No one in this world is more creative than a comically bored child with absolutely nothing to do to pass the time.
And this week, when Reddit user antenonjohs asked, "What is a unique 'game' you played as a child?" it really showcased the endless genius (and weirdness) that is the mind of a kid with no internet connection.
Here are just a few of the most entertaining "games" people invented:
1. The "my horses" game:
"Whenever we were on a road trip, my family members would try to spot horses before anyone else did. You had to shout 'MY HORSES!' and then count them. It was a running tally and whoever had the most was the winner, BUT if you drove past a cemetery, you could yell “BURY YOUR HORSES!” and everyone who had horses would go back to zero except for the person who spotted the cemetery.
It was a cut-throat game, especially if someone had a lot of horses (i.e.: just drove past a farm and my brother has 13), because then the whole family would be on high-alert looking for cemeteries. It was a fun way to pass the time."
2. The "underwear" game:
"It's not what it sounds like: Basically, my cousin and I would go into the laundry room and both of us would grab someone's USED underwear from the hamper. Then we'd fight each other trying to get the underwear over the other's head. Obviously, it was disgusting."
3. The "elevator" game:
"The way you played was that one person would go into the furnace room and shut the door, so that they were in 'the elevator.' The rest of us would hurry to rearrange the family room and bring in different props to demonstrate that we were on a new and different floor. We changed outfits, accents...we played this for a good year."
4. The "bouncy ball" game:
"My brother and I would throw a bouncy ball down the stairs and then try to be the first to track it down. That was it. This kept us busy for hours."
5. The "live-action roleplay" game:
"My friends and I were, basically, inadvertent LARP'ers. My friend lived on a mini-farm and his mom would make up Ziploc bags of monopoly money and hide them all over the place. We would go out, fight imaginary bad guys, find the bags of money, and we could use it to upgrade our 'gear.'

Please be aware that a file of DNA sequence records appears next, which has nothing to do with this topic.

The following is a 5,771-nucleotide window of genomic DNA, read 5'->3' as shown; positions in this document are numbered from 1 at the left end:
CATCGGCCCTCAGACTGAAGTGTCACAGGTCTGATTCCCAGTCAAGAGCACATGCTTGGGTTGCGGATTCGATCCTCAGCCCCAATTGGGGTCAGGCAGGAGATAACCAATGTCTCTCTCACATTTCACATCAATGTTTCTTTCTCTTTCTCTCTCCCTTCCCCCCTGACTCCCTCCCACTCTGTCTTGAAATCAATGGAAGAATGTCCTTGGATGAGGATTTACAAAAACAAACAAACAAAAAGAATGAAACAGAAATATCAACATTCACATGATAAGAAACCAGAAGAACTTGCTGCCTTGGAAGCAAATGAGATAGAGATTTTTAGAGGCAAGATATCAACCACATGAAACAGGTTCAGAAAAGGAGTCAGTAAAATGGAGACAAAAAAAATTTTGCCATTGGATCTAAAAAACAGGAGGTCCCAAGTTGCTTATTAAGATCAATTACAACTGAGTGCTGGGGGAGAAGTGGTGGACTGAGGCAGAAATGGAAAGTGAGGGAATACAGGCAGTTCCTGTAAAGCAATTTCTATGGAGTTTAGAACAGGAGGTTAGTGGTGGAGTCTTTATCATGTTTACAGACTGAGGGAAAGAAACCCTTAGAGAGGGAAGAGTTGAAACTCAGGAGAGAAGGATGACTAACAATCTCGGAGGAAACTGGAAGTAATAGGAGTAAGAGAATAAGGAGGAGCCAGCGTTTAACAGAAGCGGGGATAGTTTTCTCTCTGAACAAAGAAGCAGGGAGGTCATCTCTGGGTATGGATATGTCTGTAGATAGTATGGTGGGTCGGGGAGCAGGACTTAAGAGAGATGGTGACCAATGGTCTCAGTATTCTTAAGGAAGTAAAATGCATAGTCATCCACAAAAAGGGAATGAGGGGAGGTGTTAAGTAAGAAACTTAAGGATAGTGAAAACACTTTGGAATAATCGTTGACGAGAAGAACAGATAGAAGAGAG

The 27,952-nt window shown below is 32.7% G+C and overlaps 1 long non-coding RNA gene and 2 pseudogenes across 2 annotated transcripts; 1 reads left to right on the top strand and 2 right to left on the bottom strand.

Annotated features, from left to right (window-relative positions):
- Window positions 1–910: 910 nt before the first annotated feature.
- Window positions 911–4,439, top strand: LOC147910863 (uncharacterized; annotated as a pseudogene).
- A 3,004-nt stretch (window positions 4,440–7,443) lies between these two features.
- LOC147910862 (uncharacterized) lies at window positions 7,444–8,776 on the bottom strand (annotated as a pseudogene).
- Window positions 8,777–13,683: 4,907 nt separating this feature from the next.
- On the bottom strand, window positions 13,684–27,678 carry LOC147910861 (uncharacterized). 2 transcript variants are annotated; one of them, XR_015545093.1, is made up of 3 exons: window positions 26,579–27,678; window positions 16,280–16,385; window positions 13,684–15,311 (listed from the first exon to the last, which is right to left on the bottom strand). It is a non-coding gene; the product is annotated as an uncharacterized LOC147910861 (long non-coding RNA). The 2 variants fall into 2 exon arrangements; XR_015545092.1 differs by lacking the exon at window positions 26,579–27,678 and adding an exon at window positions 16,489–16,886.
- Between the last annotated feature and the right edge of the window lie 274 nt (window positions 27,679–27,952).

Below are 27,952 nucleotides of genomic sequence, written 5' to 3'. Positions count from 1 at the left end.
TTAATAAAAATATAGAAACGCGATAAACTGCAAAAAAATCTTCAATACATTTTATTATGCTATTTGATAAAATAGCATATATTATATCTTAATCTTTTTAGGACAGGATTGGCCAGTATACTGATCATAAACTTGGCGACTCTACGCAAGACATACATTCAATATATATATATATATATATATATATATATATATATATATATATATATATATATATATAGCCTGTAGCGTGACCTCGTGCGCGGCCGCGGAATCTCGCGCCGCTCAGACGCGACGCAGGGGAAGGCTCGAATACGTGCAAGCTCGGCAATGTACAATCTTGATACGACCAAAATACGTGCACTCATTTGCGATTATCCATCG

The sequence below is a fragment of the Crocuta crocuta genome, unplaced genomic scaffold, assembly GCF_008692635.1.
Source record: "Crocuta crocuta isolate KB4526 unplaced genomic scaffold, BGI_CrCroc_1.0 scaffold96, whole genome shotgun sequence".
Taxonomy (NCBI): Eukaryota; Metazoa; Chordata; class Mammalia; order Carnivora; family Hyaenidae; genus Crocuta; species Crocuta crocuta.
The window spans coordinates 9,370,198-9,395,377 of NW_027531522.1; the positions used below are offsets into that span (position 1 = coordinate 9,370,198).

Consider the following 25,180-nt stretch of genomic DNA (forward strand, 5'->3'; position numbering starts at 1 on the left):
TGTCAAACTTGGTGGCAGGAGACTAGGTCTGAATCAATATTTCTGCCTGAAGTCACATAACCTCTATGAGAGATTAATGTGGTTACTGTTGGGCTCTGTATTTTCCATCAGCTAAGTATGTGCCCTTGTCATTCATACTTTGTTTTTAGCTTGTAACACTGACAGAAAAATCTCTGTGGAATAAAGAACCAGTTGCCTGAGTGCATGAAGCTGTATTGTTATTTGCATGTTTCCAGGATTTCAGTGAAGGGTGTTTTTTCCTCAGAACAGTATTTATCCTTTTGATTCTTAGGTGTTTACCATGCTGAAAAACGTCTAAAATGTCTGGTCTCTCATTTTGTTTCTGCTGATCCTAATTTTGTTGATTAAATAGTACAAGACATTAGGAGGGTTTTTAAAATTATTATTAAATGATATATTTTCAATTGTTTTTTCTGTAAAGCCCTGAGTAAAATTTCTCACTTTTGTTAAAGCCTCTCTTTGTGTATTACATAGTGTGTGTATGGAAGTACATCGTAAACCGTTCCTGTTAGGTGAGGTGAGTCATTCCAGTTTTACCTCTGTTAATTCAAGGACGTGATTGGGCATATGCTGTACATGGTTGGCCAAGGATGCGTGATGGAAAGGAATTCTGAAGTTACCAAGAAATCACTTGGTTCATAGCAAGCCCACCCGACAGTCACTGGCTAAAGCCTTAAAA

I was the cleric so I started with a staff, which I upgraded to 'silver' (duct tape on the ends) then later to 'metal' (we hammered soda cans as metal end pieces). We also made suits of armor out of cardboard boxes, which we upgraded similarly."
6. The "diamond hunters" game:
"My cousin and I were convinced that his neighbor’s house had diamonds in the garden because we had once found a bunch of shiny, diamond-shaped things in their yard. We would come back again and again looking for them. One day my mom found one of my ‘diamonds’ in the pocket of my trousers and asked me if she could throw it out. I was shocked! Why would she throw away an expensive diamond?
Turns out they were just glass, teardrop-shaped pieces of an old chandelier the neighbors threw away. I was so disappointed because we planned to buy a Lamborghini with the money."
7. The "slug wars" game:
"My sister and I created 'The Slug Wars.' Basically, two combatants got backwards into a sleeping bag so that their feet were hanging out of the head hole, then we'd blindly battle to the 'death.' Great times."
8. The "bomb" game:
"We threw a ball around and, if you got hit, you had to lie on the ground for five seconds before returning to the game. My sister, our cousins, and I would play this against our uncles and, although I'm pretty sure we never actually kept score, we kicked their asses."
9. The "spotlight" game: